Policy Briefings (australia-and-climate-change-negotiations_0

briefing should be 500 words long.

Your first policy briefing must be the Economics Policy topic.

On Wednesday morning of Weeks 4 and 10 at 9am a folder containing one or more policy documents [such as a detailed Report on a specific policy issue] will be released on the AIP Cloudeakin page. You must submit your briefing by 11.59pm Friday of that same week. So, in effect, you have three days to prepare your Briefings.

Submit online into the relevant dropbox in the CloudDeakin Assignments Folder, via Turnitin.

Ensure that each policy briefing is clearly identified, pages are numbered, and you have included a header with your name and student number on every page.

The task

You are to assume the role of a ministerial adviser. Your minister holds a senior portfolio in the current government (ie, your minister is not a member of the opposition). Your minister is a busy person and will soon attend a meeting to make a decision on how to proceed in a particular policy area. Your policy briefing should include what the minister needs to know in order to make that decision.

Your briefing will be based on a particular policy document. This might be a government or opposition policy document, a research report, the transcript of a speech, or another similar document.

To complete your policy briefing, follow the guidelines below.


This should be a simple statement of no more than one sentence. It may be as little as the name of the policy document, or it may be a phrase that encapsulates the issue.


In this section of your policy briefing you should clearly and concisely summarise the policy document you are analysing. What is the main argument? The key findings?

You should also outline the implications of the policy document you are analysing. Why is the issue important to the minister for whom you are writing the brief? Why do they need to know about this? What are the implications of the document for your minister, other stakeholders, target groups, and so on?

Remember, the Minister will probably not read the original document so they are relying on you to provide them with accurate information about the policy area.

Policy context

This section of your briefing should be a concise overview of the background to the policy issue. This may include discussion of current and previous policies addressing the issue or topic; views or policies of the various parties; the views of the main actors or stakeholders; and media debate and public discussion. You might also want to address the question of why this issue is on the agenda.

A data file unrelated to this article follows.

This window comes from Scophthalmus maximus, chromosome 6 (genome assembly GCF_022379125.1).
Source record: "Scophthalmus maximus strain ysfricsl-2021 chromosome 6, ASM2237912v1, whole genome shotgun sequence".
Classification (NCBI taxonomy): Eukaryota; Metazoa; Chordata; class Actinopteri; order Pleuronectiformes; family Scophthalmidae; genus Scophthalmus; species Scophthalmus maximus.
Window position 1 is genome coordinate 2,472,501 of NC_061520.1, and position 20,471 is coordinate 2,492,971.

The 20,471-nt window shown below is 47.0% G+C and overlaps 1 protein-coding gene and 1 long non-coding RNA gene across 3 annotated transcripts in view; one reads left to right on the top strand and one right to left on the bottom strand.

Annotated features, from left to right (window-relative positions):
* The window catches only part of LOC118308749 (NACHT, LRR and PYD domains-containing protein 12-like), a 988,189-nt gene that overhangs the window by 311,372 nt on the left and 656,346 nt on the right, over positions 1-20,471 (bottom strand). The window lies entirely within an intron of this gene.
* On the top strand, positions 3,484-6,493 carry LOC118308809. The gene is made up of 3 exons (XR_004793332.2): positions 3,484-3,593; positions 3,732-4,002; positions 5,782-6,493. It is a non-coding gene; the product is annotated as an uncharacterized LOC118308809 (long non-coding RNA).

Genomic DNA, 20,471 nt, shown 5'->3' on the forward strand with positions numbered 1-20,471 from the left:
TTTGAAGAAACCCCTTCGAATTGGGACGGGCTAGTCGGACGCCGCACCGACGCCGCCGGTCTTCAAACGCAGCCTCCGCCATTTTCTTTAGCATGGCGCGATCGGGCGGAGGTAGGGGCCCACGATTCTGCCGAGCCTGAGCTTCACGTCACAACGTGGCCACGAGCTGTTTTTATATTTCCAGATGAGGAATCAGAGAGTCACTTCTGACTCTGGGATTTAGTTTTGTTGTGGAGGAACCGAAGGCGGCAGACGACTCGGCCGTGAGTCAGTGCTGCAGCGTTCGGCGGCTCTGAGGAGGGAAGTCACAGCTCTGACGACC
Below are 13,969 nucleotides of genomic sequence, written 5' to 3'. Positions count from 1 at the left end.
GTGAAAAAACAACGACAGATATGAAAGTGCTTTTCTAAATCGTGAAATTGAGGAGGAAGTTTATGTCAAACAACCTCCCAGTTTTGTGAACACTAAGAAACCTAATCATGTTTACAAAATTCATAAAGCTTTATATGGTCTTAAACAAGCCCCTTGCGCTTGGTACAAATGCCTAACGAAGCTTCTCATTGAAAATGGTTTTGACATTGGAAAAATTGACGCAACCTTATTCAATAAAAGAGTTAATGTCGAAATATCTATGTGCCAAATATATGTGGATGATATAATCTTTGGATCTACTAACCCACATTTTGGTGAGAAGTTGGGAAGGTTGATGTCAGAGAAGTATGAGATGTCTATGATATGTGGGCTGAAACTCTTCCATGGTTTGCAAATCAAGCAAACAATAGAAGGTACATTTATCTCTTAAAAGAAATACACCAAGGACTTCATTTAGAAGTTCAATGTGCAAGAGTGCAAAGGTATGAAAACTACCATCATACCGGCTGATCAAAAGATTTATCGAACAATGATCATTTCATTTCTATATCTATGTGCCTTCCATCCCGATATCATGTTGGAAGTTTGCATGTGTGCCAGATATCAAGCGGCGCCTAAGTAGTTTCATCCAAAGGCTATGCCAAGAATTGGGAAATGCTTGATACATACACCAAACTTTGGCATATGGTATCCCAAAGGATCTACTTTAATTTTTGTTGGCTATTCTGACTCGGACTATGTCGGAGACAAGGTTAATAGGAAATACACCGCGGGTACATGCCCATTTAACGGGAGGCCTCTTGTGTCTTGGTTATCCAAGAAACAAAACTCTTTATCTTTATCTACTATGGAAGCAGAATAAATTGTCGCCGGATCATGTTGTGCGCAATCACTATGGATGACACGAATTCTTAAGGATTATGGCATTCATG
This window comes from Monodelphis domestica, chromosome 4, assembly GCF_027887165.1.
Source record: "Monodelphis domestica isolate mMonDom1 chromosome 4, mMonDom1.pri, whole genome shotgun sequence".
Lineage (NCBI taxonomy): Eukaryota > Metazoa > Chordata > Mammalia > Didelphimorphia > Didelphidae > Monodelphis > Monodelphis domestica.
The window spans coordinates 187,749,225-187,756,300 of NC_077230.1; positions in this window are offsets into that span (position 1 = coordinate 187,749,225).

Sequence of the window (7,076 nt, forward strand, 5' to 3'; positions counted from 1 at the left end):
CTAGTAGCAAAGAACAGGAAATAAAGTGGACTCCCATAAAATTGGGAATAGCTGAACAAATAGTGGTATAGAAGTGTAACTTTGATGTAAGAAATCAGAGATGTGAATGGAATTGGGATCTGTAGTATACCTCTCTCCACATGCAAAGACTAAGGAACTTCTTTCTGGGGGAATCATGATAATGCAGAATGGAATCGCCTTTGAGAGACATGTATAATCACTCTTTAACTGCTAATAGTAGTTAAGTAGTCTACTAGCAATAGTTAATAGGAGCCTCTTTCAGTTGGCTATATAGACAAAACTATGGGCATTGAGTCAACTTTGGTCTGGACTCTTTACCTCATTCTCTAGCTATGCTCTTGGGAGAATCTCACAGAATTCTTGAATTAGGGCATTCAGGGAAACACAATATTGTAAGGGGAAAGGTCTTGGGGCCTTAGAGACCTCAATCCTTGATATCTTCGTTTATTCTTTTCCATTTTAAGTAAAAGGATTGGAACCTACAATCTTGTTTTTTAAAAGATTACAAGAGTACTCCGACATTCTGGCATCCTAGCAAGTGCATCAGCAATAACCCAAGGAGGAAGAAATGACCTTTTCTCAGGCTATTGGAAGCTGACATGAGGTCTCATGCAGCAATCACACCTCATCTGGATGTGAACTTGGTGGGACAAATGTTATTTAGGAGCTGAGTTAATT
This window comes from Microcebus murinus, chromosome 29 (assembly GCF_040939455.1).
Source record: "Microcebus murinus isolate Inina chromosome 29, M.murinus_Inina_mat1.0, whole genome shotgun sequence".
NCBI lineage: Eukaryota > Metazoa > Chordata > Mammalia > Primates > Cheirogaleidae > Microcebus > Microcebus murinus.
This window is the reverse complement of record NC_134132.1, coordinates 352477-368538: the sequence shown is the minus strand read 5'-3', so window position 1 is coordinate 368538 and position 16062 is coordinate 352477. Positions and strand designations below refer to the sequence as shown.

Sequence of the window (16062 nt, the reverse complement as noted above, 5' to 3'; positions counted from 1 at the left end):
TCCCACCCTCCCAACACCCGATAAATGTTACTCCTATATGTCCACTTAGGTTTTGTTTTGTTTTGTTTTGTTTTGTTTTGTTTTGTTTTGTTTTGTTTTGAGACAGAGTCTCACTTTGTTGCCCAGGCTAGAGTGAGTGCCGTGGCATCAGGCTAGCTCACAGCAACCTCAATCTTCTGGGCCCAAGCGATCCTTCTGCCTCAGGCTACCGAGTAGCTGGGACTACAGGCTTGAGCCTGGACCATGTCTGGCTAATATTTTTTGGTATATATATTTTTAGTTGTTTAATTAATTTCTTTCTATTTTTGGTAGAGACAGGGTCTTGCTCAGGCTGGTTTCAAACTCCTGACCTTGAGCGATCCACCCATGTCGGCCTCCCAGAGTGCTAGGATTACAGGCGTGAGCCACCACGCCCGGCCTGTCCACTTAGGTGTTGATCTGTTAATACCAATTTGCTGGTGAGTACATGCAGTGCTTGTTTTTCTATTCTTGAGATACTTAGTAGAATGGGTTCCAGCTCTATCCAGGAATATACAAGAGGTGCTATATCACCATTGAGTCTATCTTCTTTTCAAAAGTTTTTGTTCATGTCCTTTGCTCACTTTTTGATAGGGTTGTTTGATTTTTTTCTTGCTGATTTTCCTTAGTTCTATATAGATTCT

Note: Section 3 will probably require you to do additional research. You should refer to this research in the briefing, although you will not include a bibliography.


Your briefing must conclude with some recommendations (between 1 and 4 is a good target). Your recommendations should be numbered, expressed in no more than a sentence or two. The recommendations section should start: ‘That the minister should ….’

Consider your tone carefully and ensure that you are making recommendations that are actually within the scope of powers available to the person you are briefing.

Note: It is extremely important that you think about tone in writing your briefing. If your briefing includes assumed knowledge that the reader does not actually possess, or if you incorrectly assume that the reader shares your values or priorities, then your communication will be far less persuasive. Consider who you are writing for, the party they are from, and what their views on the policy might be. It is not necessary for you to make recommendations based on the ideology of the current minister, but they should be realistic. For example, it is unlikely that any minister would find the recommendation ‘Make all education free’ very useful.

Marking Criteria

When marking, assessors will look for the following:

Has the student followed instructions and guidelines?

Does the student demonstrate an ability to summarise a body of complex information, identify the key issues, and communicate these issues clearly and concisely?

Does the student demonstrate a good understanding of the context and broader debates of this policy issue, and has correctly identified relevant actors and stakeholders?

Does the student write clearly and succinctly, and with a professional tone?

Receiving Marks and Feedback

You will receive comments as well as a mark for the first policy briefing within three weeks of the submission date. However, we will be treating the second policy briefing as an exam, and you will only receive a mark for that task at the end of trimester.

[Reference: This exercise has been amended from Maddison, S. and Denniss, R. (2013) Public Policy in Australia: Theory and Practice, Cambridge University Press: Port Melbourne, pp 224-5.

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